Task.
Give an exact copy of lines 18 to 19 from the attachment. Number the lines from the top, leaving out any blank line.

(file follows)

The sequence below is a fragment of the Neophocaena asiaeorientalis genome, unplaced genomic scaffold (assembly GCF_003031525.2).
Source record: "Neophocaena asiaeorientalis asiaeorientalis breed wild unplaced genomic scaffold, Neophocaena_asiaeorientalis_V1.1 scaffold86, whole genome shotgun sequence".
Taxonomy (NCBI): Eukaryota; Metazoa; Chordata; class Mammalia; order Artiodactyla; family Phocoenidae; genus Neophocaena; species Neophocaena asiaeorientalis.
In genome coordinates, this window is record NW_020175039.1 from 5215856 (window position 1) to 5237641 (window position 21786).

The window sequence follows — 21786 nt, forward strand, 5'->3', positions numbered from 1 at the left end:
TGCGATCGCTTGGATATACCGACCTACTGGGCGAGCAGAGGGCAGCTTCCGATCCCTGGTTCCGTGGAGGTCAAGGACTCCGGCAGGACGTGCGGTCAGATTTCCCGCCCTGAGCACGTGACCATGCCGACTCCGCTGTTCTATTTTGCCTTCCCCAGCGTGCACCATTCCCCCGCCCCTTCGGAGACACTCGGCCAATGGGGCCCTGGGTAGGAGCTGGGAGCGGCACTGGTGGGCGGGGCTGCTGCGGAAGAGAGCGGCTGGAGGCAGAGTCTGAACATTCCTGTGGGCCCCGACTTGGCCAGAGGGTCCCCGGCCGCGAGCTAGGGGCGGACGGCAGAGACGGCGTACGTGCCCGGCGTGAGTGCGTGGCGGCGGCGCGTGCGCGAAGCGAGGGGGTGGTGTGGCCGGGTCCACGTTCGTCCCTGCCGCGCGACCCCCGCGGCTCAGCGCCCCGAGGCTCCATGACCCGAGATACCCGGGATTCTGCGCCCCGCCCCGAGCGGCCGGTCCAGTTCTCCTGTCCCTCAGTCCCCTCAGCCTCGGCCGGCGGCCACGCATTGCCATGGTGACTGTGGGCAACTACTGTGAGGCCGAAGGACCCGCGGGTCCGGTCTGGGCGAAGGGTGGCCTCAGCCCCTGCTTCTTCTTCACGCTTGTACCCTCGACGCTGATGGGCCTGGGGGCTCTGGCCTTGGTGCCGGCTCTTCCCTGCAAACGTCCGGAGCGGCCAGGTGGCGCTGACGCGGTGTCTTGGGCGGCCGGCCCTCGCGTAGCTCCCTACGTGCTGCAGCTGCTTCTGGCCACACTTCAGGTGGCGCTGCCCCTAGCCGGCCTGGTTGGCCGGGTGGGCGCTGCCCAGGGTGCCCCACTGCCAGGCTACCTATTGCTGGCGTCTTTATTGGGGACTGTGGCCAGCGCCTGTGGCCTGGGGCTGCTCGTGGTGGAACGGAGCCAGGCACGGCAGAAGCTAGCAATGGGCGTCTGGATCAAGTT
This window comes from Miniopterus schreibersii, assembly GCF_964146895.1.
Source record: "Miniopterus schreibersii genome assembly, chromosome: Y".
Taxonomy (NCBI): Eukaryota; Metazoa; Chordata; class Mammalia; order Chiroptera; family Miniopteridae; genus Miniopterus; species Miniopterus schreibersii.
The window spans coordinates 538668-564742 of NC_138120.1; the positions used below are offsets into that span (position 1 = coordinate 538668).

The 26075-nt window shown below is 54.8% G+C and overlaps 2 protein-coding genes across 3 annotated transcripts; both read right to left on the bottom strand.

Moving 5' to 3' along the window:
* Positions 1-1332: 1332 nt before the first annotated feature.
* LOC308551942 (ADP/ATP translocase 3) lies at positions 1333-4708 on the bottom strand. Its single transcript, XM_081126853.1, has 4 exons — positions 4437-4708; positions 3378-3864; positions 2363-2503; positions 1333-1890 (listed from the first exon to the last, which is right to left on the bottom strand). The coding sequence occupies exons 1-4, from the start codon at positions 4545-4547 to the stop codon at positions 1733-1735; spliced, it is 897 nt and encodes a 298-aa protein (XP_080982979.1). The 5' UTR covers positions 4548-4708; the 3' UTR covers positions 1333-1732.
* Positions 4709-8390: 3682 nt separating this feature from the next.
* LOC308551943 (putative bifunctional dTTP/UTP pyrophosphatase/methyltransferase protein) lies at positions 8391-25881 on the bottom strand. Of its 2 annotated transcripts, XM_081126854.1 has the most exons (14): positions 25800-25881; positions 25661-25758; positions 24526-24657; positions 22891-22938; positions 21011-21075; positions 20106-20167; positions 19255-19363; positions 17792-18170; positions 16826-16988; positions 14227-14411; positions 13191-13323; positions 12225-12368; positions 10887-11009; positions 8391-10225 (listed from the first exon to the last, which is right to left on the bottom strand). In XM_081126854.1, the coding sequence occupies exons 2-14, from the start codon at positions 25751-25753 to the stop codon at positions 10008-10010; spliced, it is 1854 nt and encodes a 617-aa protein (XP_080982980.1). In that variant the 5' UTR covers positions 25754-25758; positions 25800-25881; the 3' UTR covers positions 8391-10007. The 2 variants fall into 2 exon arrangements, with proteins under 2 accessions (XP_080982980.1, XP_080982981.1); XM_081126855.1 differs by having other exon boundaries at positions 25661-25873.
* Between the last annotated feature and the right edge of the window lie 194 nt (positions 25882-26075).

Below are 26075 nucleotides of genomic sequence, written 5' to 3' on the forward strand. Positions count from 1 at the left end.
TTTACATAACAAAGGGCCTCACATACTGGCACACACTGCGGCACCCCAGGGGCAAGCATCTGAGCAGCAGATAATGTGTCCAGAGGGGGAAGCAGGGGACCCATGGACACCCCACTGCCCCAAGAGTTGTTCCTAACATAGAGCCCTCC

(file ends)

Below are 26075 nucleotides of genomic sequence, written 5' to 3' on the forward strand. Positions count from 1 at the left end.
TTTACATAACAAAGGGCCTCACATACTGGCACACACTGCGGCACCCCAGGGGCAAGCATCTGAGCAGCAGATAATGTGTCCAGAGGGGGAAGCAGGGGACCCATGGACACCCCACTGCCCCAAGAGTTGTTCCTAACATAGAGCCCTCC